Welcome to Pineview, a quaint and peaceful town. The mist covered hills, the small streets and markets, the slow pace of life makes it the perfect place to escape from the demons of your past, according to one character. The kind of place where everyone is on a first name basis, rumours spread like wildfire, and local businesses thrive. The kind of place where a murder has just gone down for the first time in almost a century and so they call in the big guns. Enter Detective Michael Stone, a tough as nails, trench coat wearing man with a troubled past who never fails to have a cigarette in his hand. The grungy film noir hero you’d envision the moment you think the phrase “murder mystery.”
Rainswept is categorized as an adventure game, though it is presented like a point and click. Objects in the environment marked with an eye icon can be observed and interacted with by first selecting them with x and then pressing a corresponding face button. You also can highlight objects that can be interacted with by hitting triangle, which is a useful tool usually found in point and clicks, and cycle through objects within your range using R1 and L1. Most of Rainswept will be spent going to locations within Pineview and talking to the locals in order to understand the crime in question. There’s maybe three points in time when you need to pick up an item and use it with another, and a single instance where you need to enter a code using a date wherein you’re uncertain of the proper format (leading to a whopping two possible options). Otherwise, there’s no puzzle solving in the slightest. While I appreciate the attempt to create involved gameplay, there really wasn’t much to do beyond talk to other characters by selecting from a pool of pre-selected dialogue options—somewhat like a visual novel style game rather than what you’d think of when you think of the adventure genre. The most challenging aspect of Rainswept is navigating the map which cannot be zoomed in and does not indicate where you are currently. It took a lot of trial and error for me to get where I needed to go, and sometimes I just wandered from street to street until I finally stumbled into my next objective.
The victims are Chris and Diane, a young couple who had moved to Pineview maybe six months prior to this incident. Local authorities have ruled their deaths as a murder-suicide almost immediately after checking out the crime scene and are reticent to think otherwise, even though Detective Stone notices some inconsistencies. Naturally, the haste of this decision has nothing at all to do with the fact that a prolonged investigation would take more time and there’s an important festival coming up in just a week that brings in tourists to patronize Pineview’s local businesses. It’s pure coincidence that you have a week to understand what exactly happened the night October 6th, 1996 before the case is deemed closed.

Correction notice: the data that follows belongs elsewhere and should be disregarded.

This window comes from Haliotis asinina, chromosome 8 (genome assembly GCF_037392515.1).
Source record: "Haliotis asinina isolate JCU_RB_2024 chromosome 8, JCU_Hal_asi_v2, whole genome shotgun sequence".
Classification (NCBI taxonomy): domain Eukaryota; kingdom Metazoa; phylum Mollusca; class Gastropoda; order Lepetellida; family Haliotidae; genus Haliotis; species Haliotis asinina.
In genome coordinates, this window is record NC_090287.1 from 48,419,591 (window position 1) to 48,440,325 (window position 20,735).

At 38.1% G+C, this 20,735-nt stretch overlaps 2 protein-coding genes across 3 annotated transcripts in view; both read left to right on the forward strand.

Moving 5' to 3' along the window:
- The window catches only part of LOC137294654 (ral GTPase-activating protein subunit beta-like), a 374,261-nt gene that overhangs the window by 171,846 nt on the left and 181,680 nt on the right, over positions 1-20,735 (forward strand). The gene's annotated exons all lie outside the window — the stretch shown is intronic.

As you continue your investigation and begin to question the locals, you’ll notice a trend: everyone in Pineview swears up and down that this couple that no one really got to know was bound to this fate. This is thanks to circulating rumours that stemmed from who knows where rather than on actual knowledge because no matter who you ask in this town of less than 20 people, the response starts with “I didn’t know them well” or “I only saw them once or twice.” It’s kind of sad, once you think about it, how such a close knit community could be so blasé about the existence of the members that didn’t fit in—like a family ostracizing the black sheep.
Rainswept touches on dark topics like suicide, abuse, guilt, and the drawbacks and failures of community and it does it in a thought provoking way by starting at the end of this young couple’s story. Throughout the duration of the case, you’re able to learn more about Chris and Diane—what kind of people they were, how they met, where they were before Pineview, and what they were up to while their neighbours turned a blind eye. By doing so, you learn more about what drives Detective Stone and why he gets too close to this particular case. The two stories unfold side by side, the young couples’ delivered via flashbacks in which you take control of Chris, and the Detective’s via dreams and an eventual confession from Michael Stone himself at the climax of the mystery’s resolution. All in all, developer Frostwood Interactive does an excellent job of conveying a heartfelt tale and the gravity of the choices the characters in Rainswept face, despite the simplistic art style and lack of voice acting.